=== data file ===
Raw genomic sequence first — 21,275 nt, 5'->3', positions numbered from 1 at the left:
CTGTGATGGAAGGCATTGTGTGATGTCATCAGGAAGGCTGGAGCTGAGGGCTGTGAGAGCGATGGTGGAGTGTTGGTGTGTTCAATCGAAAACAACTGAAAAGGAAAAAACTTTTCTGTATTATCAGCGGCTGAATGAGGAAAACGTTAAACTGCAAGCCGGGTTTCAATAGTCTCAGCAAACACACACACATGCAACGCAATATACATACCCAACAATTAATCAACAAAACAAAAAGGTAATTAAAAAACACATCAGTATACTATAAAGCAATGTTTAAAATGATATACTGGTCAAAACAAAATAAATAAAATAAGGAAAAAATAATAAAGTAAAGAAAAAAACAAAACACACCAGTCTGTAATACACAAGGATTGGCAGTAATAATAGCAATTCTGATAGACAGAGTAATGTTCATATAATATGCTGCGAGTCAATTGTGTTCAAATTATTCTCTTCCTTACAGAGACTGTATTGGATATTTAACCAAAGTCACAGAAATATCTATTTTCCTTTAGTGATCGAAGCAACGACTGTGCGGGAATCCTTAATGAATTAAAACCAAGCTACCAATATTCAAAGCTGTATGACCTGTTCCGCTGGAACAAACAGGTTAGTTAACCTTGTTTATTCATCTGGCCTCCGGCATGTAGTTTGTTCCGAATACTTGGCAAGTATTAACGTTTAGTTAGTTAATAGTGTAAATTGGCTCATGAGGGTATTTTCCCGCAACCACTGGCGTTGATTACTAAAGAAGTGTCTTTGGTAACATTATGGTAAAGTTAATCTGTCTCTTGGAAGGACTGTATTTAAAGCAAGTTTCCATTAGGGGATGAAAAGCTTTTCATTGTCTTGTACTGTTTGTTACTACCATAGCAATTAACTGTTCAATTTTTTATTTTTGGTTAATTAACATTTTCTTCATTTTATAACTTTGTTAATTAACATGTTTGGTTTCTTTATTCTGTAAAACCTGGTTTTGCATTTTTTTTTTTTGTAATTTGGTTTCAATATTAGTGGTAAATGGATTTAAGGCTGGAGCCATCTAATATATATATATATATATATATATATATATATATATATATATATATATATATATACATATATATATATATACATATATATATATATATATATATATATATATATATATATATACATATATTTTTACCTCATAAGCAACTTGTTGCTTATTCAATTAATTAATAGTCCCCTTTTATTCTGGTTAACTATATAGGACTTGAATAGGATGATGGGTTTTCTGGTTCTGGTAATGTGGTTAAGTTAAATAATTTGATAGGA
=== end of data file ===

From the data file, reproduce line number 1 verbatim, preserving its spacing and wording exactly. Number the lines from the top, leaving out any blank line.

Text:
Raw genomic sequence first — 21,275 nt, 5'->3', positions numbered from 1 at the left: